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'Keep the best, forget the rest' | Changing the elitist attitude to coaching kids

All this week on OTB Sports, we will be running a series of panels and discussions across our pla...

'Keep the best, forget the res...

'Keep the best, forget the rest' | Changing the elitist attitude to coaching kids

All this week on OTB Sports, we will be running a series of panels and discussions across our platforms on The Future of Irish Sport, and we kicked things off on OTB AM.

Sparked by the interesting developments in New Zealand, where the country's five biggest sporting organisations have pooled together to make sport more enjoyable and engaging for young kinds, we've decided to examine the grassroots of our country's biggest games.

To start off our week-long discussion, we spoke to former Dublin footballer, minor manager and senior coach Jason Sherlock, as well as the GAA's Director of Games Development and Research Pat Daly, about what needs to be done to encourage both kids and adults to stay involved in sport.

Daly says the biggest attitude that needs to be challenged is the obsession with making the good players better, and disregarding those who aren't as naturally gifted.

He says the biggest development made from the GAA in recent years have been the Go Games, an initiative which ensures every child playing gets to play a full match, regardless of their ability.

"If it comes from New Zealand it must be right. It's the kind of thing we've been trying to do here for a number of years. We started with the Go Games, they were introduced so that every kid got a "go" up to under 11s, for the entire game, so that there weren't any substitutes.

"There was huge opposition to that, because the culture is 'Keep the best, forget the rest and win at all costs'. That permeates its way down from the intercounty game. With the Go Games, we wanted to put the person at the centre of the process.

"There was some research from Munster recently where they conducted a review of their work on the ground, and the two foremost requirements in terms of their children were wellbeing and personal development. We have to get back to putting the person at the centre of the process, and putting wellbeing at the epicenter of the process. If we're not contributing to the person's wellbeing, then we have to question what we're at," he said.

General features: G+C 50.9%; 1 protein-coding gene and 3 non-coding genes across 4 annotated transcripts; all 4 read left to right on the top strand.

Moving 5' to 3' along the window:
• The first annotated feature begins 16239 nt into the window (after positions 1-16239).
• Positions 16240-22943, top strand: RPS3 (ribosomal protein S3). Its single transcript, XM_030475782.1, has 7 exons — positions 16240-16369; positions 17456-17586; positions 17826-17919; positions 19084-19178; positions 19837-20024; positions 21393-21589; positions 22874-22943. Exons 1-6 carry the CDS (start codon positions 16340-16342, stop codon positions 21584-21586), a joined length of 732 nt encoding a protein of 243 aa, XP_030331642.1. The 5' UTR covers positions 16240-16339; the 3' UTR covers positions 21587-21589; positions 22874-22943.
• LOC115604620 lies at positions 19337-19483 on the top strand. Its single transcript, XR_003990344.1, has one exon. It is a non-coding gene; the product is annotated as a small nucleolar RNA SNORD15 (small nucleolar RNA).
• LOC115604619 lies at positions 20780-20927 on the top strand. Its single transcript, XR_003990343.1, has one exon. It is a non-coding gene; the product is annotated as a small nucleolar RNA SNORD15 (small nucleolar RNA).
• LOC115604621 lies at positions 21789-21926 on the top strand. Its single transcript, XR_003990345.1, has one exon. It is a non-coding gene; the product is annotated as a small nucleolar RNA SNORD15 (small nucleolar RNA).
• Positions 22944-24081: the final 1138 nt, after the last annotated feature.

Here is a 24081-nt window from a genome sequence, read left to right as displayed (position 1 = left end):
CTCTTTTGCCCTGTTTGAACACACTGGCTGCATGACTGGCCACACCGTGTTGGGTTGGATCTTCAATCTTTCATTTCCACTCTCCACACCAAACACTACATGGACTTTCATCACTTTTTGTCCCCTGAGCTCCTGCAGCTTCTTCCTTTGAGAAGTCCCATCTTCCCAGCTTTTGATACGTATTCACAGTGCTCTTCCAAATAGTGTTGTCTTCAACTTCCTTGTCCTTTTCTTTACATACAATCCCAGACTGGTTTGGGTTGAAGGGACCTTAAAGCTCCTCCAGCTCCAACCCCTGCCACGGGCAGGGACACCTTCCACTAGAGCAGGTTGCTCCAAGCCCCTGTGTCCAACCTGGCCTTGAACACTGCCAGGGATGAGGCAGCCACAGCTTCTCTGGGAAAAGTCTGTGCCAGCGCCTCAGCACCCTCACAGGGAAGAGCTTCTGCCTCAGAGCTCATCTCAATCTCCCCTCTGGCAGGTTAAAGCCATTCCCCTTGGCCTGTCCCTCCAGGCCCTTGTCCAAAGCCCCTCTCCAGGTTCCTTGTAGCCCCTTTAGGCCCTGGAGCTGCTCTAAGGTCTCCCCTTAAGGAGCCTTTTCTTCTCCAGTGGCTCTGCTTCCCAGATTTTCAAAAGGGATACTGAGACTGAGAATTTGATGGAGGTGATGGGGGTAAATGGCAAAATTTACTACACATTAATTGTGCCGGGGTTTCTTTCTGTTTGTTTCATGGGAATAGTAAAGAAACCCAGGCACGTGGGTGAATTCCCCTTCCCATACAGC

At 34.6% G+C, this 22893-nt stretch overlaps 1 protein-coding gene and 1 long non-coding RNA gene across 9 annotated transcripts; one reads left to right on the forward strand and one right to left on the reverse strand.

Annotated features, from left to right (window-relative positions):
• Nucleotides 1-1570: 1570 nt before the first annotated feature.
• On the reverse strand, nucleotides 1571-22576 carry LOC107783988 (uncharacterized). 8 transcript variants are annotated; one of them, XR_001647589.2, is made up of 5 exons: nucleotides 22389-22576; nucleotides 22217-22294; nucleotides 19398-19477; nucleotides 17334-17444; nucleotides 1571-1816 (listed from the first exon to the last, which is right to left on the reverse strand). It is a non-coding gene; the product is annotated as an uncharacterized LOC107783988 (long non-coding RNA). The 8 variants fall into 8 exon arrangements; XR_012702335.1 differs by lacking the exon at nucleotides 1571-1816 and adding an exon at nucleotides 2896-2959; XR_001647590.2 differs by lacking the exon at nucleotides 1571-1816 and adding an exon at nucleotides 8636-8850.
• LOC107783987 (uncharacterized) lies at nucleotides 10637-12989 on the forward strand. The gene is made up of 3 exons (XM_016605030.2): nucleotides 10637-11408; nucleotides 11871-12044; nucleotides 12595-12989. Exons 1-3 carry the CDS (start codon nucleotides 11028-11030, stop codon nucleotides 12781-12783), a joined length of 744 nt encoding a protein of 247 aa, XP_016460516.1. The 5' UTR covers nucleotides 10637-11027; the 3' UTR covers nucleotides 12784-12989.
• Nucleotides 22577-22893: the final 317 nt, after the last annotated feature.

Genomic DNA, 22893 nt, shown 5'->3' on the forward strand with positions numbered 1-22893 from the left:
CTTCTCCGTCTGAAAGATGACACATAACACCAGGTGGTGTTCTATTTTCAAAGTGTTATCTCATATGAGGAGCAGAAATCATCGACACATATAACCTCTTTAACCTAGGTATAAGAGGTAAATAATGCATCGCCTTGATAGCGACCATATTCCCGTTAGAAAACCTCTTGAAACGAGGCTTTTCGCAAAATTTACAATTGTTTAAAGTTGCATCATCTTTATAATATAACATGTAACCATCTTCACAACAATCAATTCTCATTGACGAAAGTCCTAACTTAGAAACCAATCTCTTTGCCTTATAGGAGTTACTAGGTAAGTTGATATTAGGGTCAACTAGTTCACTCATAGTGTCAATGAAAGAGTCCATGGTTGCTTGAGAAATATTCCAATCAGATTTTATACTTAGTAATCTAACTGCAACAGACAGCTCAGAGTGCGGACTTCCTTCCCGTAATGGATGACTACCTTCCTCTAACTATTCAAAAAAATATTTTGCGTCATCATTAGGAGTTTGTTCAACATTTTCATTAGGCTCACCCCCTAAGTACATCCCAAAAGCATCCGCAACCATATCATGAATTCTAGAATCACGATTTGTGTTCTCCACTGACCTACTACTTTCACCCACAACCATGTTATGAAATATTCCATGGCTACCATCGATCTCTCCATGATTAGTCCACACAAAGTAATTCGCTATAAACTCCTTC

"The culture is permeating down from what they see - and that's understandable - but at the end of the day I think it's incumbent on people in education to ensure coaches have a good understanding of what they're doing, and they're trying to develop a person," he added.

'The person wants to be the best they can be'

However, Daly also stressed that the increased focus on participation and enjoyment will not result in less talent emerging, highlighting how his experiences have shown that all sporting activity will retain their element of competitiveness.

"We also have Super Games at youth level, they're proving very popular, they're walk-up recreational games, and they're competitive. Everything is competitive, even backyard games are competitive. But the important thin is they're developmental. The emphasis is not on winning. That's the type of thing that drives the intrinsic motivation. The person wants to be the best they can be.

"If we can get a model that embraces the child and youth, in my opinion everything until 17 should be developmental. If we have the have the child-youth interface right, we could have seen with the Cúl Camps since 2006 it can be done and can have huge potential if the thinking is right."

Jason Sherlock drew from his experiences both as a coach and a player in multiple sports, that the role of a coach is more important than ever.

And while it's imperative to ensure coaches have the skills and tools to do the job, Sherlock stressed that finding the right people is even more important.

"When I look back, it wasn't great coaches that influenced me, it was great people. You listen to things about the late Eamonn Ryan, Jerry Kiernan in an athletics context. The first thing people say about them, are them as people and the influence they had.

"You look into our sporting organisations, particularly GAA clubs, there are loads of great people that are willing to give support to younger boys and girls, to help them along the way.

"That's the starting point. It doesn't have to have the best drills, or best coaching, or going unbeaten."

Sherlock also spoke about coaches having self awareness for who they are and who they are talking to. He cited former Dublin manager Jim Gavin, and how his approach to the game would hugely differ based on the team and people he was involved with.

"Jim's context as a Dublin senior intercounty manager - and this is part of the challenge - that's not necessarily a good copy and paste for a young aspiring coach with an under 14 team. And I think I've no doubt Jim is a  totally different coach when he's out with his son's under 12s team.

"You talk about drop-off in teenage years, my anecdotal belief is that the reason that happens is because  young boys and girls have a brain in their head and they can make decisions for themselves, and they realise 'What I've had to do for the last number of years, when I'm told to do this and that, I don't really want to do that anymore'.," he said.

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Cúl Camps Eamonn Ryan Future Of Sport In Ireland GAA GO Jason Sherlock Pat Daly